11. The Americas
- Hugo de Waal MD, FRCPsych, FHEA8,
- Constantine Lyketsos MD, MHS9,
- David Ames BA, MD, FRCPsych, FRANZCP10 and
- John O'Brien BA, BM BCh, MA, FRCPsych, MD11
Published Online: 7 JUL 2013
Copyright © 2013 John Wiley & Sons, Ltd
Designing and Delivering Dementia Services
How to Cite
Bagnati, P. M., Kremer, J. L., Taragano, F. E., Allegri, R. F., Bottino, C. M. C., Fuentes, P. and Samus, Q. M. (2013) The Americas, in Designing and Delivering Dementia Services (eds H. de Waal, C. Lyketsos, D. Ames and J. O'Brien), John Wiley & Sons, Ltd, Oxford, UK. doi: 10.1002/9781118378663.ch11
Lead Consultant, Norfolk Dementia Care Academy, Norwich, UK
Associate Postgraduate Dean, East of England Deanery, Cambridge, UK
Elizabeth Plank Althouse Professor, Director of the Johns Hopkins Memory and Alzheimer's Treatment Center, Johns Hopkins Medicine, Maryland, USA
Director, National Ageing Research Institute, University of Melbourne Professor of Ageing and Health, Victoria, Australia
- Published Online: 7 JUL 2013
- Published Print: 22 JUL 2013
Print ISBN: 9781119953494
Online ISBN: 9781118378663
- dementia services;
- national case register;
- epidemiologic polarisation;
- dementia reference centres;
- Brazilian national dementia policies;
In this chapter we present an overview of dementia services and the general state of affairs regarding dementia in four countries, representing North and South America:
All expect increases in incidence and prevalence of dementias.
Argentina reports inequitable access to health care funding as well as a concentrated provision of specialists mainly in large cities, but also improved resources for carers. There are various partnerships and initiatives to progress research into eg biomarkers.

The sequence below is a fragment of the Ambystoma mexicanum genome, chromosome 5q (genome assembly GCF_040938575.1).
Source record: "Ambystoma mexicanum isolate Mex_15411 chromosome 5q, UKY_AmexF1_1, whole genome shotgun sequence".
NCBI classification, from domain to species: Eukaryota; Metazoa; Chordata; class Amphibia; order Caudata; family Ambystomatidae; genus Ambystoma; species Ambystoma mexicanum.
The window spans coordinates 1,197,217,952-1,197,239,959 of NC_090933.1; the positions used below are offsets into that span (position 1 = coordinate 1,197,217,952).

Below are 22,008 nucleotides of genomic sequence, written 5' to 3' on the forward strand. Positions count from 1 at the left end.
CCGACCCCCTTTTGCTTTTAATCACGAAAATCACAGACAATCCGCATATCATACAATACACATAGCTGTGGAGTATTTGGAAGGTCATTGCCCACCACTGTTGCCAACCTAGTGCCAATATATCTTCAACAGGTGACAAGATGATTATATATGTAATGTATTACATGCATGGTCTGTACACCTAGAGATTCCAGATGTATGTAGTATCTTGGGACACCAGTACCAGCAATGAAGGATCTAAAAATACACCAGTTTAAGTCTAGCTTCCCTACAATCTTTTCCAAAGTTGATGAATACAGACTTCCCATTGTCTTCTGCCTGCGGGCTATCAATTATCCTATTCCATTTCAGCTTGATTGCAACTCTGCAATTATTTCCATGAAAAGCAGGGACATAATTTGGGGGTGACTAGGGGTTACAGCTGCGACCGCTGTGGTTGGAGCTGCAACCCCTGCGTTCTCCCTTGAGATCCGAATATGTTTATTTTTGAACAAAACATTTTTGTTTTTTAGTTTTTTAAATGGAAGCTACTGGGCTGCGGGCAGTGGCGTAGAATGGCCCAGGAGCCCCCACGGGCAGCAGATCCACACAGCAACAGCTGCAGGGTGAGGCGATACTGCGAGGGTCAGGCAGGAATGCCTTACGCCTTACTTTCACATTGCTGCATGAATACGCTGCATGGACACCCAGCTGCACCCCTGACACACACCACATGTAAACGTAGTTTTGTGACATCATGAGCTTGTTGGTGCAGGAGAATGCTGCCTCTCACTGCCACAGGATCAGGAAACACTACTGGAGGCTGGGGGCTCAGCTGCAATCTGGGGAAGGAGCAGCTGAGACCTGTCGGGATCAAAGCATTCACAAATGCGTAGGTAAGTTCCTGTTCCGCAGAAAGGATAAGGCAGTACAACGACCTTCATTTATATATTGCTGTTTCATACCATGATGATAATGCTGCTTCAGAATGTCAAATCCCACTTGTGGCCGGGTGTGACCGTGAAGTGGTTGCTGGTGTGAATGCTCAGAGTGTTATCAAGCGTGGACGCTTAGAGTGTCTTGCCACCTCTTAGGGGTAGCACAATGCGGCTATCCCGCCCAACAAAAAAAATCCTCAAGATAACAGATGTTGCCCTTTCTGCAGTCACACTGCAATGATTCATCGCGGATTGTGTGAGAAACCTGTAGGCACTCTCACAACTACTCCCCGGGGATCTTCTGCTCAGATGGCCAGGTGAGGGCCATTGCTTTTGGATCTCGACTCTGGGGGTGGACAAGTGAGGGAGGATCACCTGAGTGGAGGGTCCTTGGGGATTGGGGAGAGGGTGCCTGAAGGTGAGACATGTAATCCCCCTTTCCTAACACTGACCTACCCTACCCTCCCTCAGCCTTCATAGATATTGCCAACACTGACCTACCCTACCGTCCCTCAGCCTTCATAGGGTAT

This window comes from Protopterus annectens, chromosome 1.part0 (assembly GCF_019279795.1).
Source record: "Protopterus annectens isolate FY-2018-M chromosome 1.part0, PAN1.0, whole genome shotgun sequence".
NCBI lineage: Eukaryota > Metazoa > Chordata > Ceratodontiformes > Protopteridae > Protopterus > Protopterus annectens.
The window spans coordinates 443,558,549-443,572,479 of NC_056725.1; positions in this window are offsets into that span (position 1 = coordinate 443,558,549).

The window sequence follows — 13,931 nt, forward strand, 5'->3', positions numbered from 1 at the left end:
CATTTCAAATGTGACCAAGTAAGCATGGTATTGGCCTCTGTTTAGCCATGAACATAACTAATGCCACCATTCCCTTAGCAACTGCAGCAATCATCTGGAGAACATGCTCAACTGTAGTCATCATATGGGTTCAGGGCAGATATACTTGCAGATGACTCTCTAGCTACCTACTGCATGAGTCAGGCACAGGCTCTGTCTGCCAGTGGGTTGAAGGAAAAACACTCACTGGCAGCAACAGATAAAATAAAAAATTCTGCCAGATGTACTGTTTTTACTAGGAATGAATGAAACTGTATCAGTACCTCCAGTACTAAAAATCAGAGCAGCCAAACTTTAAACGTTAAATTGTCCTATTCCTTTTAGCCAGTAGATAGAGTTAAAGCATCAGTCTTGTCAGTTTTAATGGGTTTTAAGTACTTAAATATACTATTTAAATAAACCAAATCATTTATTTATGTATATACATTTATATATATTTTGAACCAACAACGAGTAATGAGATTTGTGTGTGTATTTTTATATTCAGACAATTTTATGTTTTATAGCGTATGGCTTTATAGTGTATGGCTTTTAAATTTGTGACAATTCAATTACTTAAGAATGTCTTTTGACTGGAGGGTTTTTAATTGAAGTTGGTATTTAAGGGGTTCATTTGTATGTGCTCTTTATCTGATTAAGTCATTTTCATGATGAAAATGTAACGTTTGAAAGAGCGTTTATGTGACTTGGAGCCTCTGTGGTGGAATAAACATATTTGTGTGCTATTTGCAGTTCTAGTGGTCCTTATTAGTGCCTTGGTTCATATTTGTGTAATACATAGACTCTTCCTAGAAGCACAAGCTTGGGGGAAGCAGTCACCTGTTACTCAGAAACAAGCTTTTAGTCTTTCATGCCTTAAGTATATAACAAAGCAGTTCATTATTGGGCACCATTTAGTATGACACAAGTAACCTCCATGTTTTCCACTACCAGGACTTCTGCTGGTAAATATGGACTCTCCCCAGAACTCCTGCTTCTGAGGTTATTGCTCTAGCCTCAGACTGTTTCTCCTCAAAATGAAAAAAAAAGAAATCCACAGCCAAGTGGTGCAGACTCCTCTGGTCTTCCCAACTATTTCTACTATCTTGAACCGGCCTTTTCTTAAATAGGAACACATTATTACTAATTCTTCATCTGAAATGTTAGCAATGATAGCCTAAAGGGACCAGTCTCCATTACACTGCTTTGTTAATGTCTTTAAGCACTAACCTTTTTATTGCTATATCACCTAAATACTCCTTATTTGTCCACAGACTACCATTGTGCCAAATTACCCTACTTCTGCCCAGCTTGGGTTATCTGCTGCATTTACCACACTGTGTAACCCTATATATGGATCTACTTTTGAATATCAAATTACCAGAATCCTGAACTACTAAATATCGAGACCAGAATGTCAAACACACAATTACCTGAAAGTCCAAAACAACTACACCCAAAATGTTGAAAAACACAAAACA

Brazil describes a particular diverging pattern of morbidity due to high levels of socio-economic inequality and a relatively younger age of onset in Latin America in general. It reports inadequate provision of dementia care and this is equally true with regards to postgraduate training in dementia. However, the picture overall is slowly improving, particularly through ‘dementia reference centres’ and other initiatives.
In Chile there is a comparable lack of attention to dementia care, in spite of a number of governmental health programmes. A number of professional organisations collaborate to counter this tendency and there is an expectation that current low levels of training in dementia will reverse.
The USA reports a complex, fragmented patchwork of services, providers and financing mechanisms. However, it is hoped that recent legislation will address these issues and specific national initiatives are observed to lead to improvements in practices and policy developments.